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glazenerd

Understanding COE

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1 hour ago, curt said:

Nothing magic about 4:1.  Many different ratios will work, including 3:1.  Depends very much on what you need your clay body to do performance-wise.

Much more important in my view is the ratio of silica+alumina to flux, particularly for functional bodies.

And what kind of fluxes you are using - all fluxes are not created equal in terms of melting/vitrification power.

And particle size of the constituent raw materials is also right up there in terms of importance.

And...and...     There is no one size fits all. 

thanks for this

I'm only beginning to develop an inkling of how important prticle size is.

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Cb:

The 4:1 primarily comes from stoneware recipes: although  a standard cone 10 porcelain hits in that range. Stoneware  requires a minimum of 10% flux additions to help prevent cristabolite formation. The term you need to research is spinel: which is the precursor to glass/ mullite . Spinel is AL/Si based: with excess silica being ejected. The theory then being that alumina needs to be at the 4:1 to minimize ejected silica. The ejected silica  is what promotes cristobalite formation. The minimum 10% flux is there to ensure ejected silica is incorporated into the melt. Magnesium is also thought to minimize ejected silica: you will find recipe in Europe that blend in low levels of magnesium. Another theory suggest that 1-2% calcium will also incorporate free silica. That is the theories behind the 4:1 Si/al ratio.

T

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I think if you add 10% flux (molar %) to a standard cone 10 clay body you are going to be getting some serious bloating, warping/sagging and other evidence of overfiring.  That amount of flux is excessive at the relatively high firing temperatures of Cone 10, and IMO might only really (possibly) be suitable for a midfire or lowfire body.    But I don’t fire at those temps so will let others comment on that.

Take C Banks’ example clay recipe with 70% Silica and 24% alumina.  That leaves 6% for flux, which is much closer to the flux levels for the collection of cone 10 stoneware bodies I am familiar with.   In my experience 8% molar is just about the maximum flux a cone 10 stoneware body can handle.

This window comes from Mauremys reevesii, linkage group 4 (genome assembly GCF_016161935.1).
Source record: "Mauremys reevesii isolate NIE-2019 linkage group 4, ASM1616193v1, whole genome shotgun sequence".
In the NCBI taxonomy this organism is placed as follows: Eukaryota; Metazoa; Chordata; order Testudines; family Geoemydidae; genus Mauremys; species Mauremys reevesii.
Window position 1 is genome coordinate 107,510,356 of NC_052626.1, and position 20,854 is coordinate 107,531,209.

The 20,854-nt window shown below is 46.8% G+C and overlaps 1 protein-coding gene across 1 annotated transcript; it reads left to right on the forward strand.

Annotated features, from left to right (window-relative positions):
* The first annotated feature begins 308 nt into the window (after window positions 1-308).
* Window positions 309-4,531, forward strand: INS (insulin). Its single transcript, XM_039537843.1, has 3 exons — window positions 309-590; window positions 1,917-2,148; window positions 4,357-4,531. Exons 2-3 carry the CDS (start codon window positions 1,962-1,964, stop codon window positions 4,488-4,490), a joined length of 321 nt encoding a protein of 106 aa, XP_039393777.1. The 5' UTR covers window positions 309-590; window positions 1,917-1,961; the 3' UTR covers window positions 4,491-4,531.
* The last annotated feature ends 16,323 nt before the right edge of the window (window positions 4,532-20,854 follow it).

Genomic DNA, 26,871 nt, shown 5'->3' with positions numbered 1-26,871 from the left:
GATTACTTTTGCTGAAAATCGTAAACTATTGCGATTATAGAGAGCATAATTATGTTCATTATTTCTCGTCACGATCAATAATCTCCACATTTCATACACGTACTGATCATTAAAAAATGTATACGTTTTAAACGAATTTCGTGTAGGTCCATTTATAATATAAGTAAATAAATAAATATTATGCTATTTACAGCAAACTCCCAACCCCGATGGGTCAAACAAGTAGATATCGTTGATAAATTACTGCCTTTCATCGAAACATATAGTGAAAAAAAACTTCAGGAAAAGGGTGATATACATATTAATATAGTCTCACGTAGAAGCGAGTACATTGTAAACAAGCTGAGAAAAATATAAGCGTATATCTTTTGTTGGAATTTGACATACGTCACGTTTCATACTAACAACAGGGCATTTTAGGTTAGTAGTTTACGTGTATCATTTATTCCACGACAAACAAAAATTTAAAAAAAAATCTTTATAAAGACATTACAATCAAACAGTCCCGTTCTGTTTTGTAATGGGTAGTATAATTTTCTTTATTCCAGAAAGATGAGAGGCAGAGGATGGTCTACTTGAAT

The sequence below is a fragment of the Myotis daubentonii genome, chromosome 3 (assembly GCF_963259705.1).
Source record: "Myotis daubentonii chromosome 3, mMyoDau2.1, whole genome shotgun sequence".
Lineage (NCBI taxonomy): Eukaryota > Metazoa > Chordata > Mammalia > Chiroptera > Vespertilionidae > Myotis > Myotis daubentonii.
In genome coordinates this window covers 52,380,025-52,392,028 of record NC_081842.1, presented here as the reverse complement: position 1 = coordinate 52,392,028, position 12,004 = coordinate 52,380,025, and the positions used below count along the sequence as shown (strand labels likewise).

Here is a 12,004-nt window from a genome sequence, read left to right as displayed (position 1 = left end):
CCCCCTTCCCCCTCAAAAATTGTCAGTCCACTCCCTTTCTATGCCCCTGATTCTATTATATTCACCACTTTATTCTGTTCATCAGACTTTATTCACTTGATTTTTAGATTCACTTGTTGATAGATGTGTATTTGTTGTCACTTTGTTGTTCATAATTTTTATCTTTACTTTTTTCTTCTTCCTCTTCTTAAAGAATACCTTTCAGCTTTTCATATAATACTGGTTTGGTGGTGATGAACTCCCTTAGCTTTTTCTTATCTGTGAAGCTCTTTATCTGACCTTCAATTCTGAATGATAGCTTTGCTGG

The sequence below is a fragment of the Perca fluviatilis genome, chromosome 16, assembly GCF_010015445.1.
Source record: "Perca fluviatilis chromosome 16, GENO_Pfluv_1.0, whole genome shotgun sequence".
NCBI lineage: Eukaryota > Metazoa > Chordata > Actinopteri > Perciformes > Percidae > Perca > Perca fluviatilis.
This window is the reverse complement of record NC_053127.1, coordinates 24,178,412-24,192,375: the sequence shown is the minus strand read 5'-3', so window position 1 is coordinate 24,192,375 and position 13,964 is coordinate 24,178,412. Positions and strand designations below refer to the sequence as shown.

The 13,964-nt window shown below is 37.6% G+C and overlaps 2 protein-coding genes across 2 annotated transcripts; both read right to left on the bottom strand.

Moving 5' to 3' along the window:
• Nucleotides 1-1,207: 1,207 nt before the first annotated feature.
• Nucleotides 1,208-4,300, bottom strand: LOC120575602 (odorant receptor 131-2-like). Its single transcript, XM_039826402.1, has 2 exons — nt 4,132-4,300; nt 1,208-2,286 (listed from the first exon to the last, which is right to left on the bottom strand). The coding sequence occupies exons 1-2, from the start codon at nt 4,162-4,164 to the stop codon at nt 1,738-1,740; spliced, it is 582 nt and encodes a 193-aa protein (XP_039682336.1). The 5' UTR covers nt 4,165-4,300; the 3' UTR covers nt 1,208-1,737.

Minimizing free silica (what nerd is calling “ejected”) is important for reducing the chances of cristobalite (which is just a specific form of silica).  But overfluxing is not an ideal way to achieve this.   Better to minimise the free silica in the first place by not adding more silica to the clay body than is needed (ie, can reasonably be absorbed in to the melt), and making sure the particle size of that silica is not too small (because smaller particles get fluxed into the melt more easily).

if you are not going with a (presumably pre-tested) commercial clay body, or a tried and tested recipe, than as usual the answer is...test, test, test!

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"One must differentiate, at this time, between the silica which is added to the body and the silica that forms as a result of the change from metakaolin to spinel. This ejected silica is in the form of extremely small, highly defective crystallyttes."

"In the 7% feldspar body the lack of sufficient glassy phase to dissolve significant quantities of silica causes the proportion of crystal to glassy phase to be high: this results in high thermal expansion."

Ceramic Science for the Potter. W.G. Lawrence   PhD @ Alfred U  1972

There is chemistry behind clay. One of the more common mistakes is to equate the reactions of silica in glaze, to be the same in clay. Silica in glaze changes from crystalline to amphorous as part of an eutectic melt. In such cases, silica lowers the expansion properties. In clay, only a percentage of silica is incorporated into a glassy melt. The remaining free silica, along with ejected silica from spinel formation increase expansion. 

T

 

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Thanks for this discussion.

I'd post the recipe but it's kinda' drifting away from COE and into claybody specific flux/al/si ratios.

Sounds like I might like to try to get away with less silica.

Again, I do appreciate the food for thought.

 

 

 

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On December 13, 2018 at 12:35 AM, curt said:

I think if you add 10% flux (molar %) to a standard cone 10 clay body you are going to be getting some serious bloating, warping/sagging and other evidence of overfiring.  

Just realized I misread your post. I agree, 10% molar flux level would be a puddled mess. I was referencing 10% feldspar as the recipe %: which would land somewhere in the 2.70% molar range. 80% clay ( total of all used), 10% silica, and 10% feldspar: is a commonly used blend in stoneware. 

CB: perhaps after the holidays I will start a Clay Chemistry thread; where all things clay chemistry related can be discussed. There are many theories and variances of opinion on what makes a good body.

T

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